When there’s confusion, uncertainty and disruption, people look to their leaders for clarity and hope; to bring them together and help them move forward
Those of us who lead others – in our companies, our communities, even our social groups – recognise that during difficult times people look to us even more often and with even higher expectations.
And as leaders of good conscience, we take that responsibility seriously. And yet – it’s daunting. How can you be the kind of leader that brings out the best in people and helps them figure out how to create a new, better future in the midst of unprecedented change
In our work with leaders, we often focus on six leader attributes that people look for in their leaders and that are highly correlated with “followability”: Farsight, Passion, Courage, Wisdom, Generosity, and Trustworthiness. When people see a leader demonstrating these characteristics, they feel safer, stronger, and more motivated to follow that person. And it turns out that during times of great change and uncertainty, these six attributes are more important than ever: leaders who operate in these ways can draw people together and support them to succeed through even the most difficult of circumstances. Here’s why each of these attributes are especially important now, and how you can demonstrate them in working with and leading others:
Farsighted – The greater the uncertainty, the more people want leaders who have a vision for the future, and who work with them to figure out how to get there. One of the difficulties in times of tremendous change is that we don’t really know what the future will bring. However, just because we don’t know everything doesn’t mean we don’t know anything; in times of change, it’s easy for people to drift into believing nothing will be the same, or that everything will be bad – neither of which are true.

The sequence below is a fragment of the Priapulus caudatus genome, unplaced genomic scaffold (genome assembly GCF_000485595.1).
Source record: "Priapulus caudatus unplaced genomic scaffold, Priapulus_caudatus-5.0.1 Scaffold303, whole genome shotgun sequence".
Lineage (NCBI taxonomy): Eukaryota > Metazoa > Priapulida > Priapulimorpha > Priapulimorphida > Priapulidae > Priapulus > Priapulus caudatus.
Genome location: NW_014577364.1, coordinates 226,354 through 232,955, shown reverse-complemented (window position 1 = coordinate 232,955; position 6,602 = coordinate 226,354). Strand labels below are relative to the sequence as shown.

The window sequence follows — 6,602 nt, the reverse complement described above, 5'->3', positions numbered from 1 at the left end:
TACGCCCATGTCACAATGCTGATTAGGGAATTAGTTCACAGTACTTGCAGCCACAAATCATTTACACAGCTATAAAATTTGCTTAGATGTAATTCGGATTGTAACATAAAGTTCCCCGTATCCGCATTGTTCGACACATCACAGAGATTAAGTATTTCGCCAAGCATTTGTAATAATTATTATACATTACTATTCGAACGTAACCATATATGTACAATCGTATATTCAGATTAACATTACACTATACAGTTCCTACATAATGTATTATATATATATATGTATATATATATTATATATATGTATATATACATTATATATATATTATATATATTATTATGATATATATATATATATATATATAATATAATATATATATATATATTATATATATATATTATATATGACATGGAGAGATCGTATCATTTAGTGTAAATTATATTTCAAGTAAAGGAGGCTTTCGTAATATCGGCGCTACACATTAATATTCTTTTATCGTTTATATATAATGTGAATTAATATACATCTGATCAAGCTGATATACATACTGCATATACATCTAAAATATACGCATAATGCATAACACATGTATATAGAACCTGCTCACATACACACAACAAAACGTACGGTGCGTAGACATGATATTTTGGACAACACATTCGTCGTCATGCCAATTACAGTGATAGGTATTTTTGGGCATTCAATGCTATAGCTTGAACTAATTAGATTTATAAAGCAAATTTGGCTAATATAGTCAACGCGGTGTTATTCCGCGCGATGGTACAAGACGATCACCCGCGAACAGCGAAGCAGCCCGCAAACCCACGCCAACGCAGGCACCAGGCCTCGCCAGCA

As a leader, you can be farsighted by focusing on those important things you know will still exist, or that you’re deeply committed to making happen. For example, in our organisation, we’ve consistently focused, through these months of disruption, on three elements of our hoped-for future: keeping employees safe, serving our clients in the new ways this situation requires, and keeping our company on a good financial footing. By letting our people know those three core elements early and often, by acting in ways that support those elements and by engaging employees in figuring out how to do those things – we’ve created a consistent, practical vision that has served as a north star for us and for our staff, even as so much around us has continued to change.